My mission of not buying clothes included not buying used clothes, at Goodwill or otherwise. I had two exceptions: functionality (I purchased 2 raincoats, three pairs of underwear, and one bra) and accessories. The raincoats were bad timing; I didn’t get the right coat the first time so had to get a second. Not a story worth repeating. Undergarments tend to get ignored in my effort to reduce expenses (kind of like the bedroom is the last to decorate). I love accessories but didn’t purchase a one. I have had a hard time justifying the expense since being single. I thought this would be the time that I would indulge a little in that area. But as the weeks and months passed and I discovered my ability to do without anything new, I began a streak I didn’t want to break.

About a month into my project, my daughter and I stumbled on to a documentary called The True Cost. https://truecostmovie.com/. I didn’t anticipate the depth of what we were going to watch. I have never watched any of the documentaries about beef or chicken that we hear about. I love meat and I can’t bear to face something that is most likely real. But, like not shopping for clothes for a year was easier than not eating my cranberry bliss bars, I watched The True Cost but still won’t watch a movie about meat!

I have always been a bargain shopper. I’ve been the person who bragged about the cost of an item before thanking a person giving me a compliment on my outfit. I loved sharing a deal with someone and wanted my friends to have the same deal available to them. But The True Cost changed that, and I have no regrets. Maybe it’s my age, but I am weary (sometimes downright disturbed) with the consumerism and greed I see so much of in our world.

This past summer I listened to a book (I love to do that while doing tasks at home) called The Life-Changing Magic of Tyding Up by Marie Kondo. The concept has many great points, but the one I couldn’t get past was looking at a piece of clothing and assessing whether I loved it or not. Most of my clothes would be tossed in the garbage if asked myself that question. I guess that’s her objective. But it’s when that little striped top that sits alone is combined with a pair of khaki capris that I can honestly say that I like it, a lot. I have few clothes if any that I love. Marie Kondo would toss my entire closet. But for this last year, all those lonesome sorry looking pieces were combined with others and saved me precious time not shopping for more.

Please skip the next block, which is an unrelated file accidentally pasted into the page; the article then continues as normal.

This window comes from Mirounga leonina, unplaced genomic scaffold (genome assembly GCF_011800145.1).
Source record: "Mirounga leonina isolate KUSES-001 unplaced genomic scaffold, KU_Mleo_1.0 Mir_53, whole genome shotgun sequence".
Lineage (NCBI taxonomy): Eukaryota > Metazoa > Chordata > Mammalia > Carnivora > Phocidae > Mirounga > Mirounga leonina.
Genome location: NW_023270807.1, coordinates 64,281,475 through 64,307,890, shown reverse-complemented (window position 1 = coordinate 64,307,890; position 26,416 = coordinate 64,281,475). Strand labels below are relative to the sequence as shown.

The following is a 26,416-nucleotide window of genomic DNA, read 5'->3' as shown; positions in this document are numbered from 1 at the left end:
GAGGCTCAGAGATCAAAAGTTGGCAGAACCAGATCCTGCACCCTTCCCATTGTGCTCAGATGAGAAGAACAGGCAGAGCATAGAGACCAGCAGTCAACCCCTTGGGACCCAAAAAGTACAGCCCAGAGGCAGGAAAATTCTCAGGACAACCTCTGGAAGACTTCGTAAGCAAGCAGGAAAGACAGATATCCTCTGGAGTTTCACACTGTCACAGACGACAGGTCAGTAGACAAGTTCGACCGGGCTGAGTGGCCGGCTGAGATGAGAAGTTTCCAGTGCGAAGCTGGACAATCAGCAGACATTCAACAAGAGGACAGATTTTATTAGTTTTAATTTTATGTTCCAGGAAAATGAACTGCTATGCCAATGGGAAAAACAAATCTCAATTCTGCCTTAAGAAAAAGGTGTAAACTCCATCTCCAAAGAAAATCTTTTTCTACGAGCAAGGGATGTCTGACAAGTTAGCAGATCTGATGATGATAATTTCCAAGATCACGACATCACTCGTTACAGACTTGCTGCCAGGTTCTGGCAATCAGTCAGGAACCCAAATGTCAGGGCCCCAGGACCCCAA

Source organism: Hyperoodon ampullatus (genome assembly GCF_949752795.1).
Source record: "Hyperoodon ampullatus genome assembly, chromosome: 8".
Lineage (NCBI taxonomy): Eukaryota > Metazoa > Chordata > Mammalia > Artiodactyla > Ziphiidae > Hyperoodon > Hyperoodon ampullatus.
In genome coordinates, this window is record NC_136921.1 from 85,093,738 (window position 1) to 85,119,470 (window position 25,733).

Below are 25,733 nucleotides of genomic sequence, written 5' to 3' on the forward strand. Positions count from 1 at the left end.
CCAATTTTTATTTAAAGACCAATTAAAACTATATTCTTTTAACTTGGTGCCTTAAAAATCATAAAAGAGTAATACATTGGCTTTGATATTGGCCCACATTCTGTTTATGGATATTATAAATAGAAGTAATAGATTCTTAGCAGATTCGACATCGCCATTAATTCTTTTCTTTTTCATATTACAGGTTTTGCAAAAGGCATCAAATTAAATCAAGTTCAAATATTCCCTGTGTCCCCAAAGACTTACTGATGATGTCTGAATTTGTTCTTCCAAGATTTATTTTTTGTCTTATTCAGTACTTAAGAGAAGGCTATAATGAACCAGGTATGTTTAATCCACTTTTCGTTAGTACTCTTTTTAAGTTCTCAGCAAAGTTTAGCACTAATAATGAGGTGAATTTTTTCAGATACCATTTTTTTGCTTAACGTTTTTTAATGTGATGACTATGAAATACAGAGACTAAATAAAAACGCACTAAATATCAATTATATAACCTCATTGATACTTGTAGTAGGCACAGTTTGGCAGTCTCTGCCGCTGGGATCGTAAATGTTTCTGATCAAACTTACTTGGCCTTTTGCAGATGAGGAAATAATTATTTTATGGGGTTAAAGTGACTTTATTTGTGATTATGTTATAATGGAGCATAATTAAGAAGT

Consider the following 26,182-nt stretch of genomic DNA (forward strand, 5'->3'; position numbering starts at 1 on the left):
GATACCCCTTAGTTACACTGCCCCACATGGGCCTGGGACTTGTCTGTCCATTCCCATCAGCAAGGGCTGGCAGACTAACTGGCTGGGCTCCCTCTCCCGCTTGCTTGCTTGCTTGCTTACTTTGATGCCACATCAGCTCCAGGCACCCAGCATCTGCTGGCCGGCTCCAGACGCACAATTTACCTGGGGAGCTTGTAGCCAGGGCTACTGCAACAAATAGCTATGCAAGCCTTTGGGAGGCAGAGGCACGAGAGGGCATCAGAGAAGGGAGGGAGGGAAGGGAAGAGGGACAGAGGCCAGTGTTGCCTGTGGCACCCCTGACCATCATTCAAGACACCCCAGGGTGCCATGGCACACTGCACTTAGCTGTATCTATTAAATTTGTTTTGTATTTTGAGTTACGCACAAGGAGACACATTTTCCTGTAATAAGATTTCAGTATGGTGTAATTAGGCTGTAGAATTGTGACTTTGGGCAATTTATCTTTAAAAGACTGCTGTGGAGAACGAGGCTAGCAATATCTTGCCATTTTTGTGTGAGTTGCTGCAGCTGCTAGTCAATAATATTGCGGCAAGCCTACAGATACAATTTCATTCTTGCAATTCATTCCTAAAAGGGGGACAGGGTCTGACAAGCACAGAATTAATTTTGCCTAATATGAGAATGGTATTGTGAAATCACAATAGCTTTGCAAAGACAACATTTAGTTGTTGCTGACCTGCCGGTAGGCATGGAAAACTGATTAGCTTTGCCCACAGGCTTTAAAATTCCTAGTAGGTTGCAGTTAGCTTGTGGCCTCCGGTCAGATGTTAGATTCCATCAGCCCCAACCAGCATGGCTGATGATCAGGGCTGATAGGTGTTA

I wouldn’t say I saved money, because not buying clothes freed me to spend it on things in my home about which I have stressed. For example, I bought new windows. Windows are a huge expense and I was able to source a person who gave me a big discount. The expense was still huge, but at least I found solace because I had eliminated any guilt from money I’d spent on clothing that I didn’t need.

And finally, I felt good that I didn’t contribute to an industry that abuses its workers in third world countries while their profits soar in the face of factory disasters and horrific working conditions.

A friend asked me if I was going to run out and buy something new as soon as January 1st arrived. The answer was no. I’ve established a new behavior. I don’t think I’ll have hard and fast rules, but I want to be more conscientious about my buying decisions. I will look to find clothes from retailers that are manufacturing more humanely. I’ve learned those retailers exist and there’s an effort by people like Livia Firth to encourage better practices. I do love fashion. I’m mesmerized by the models as they float down a runway wearing the beautiful works of art conjured up and created by the designers. I love Nordstrom. As much as I love fashion, I’ve purchased few items in my life at will like I would like. It’s my own hang up about spending money. But knowing the true cost might be the opportunity to spend a little more on a little less and I welcome that new perspective.

Welcome to my first blog post, and thank you!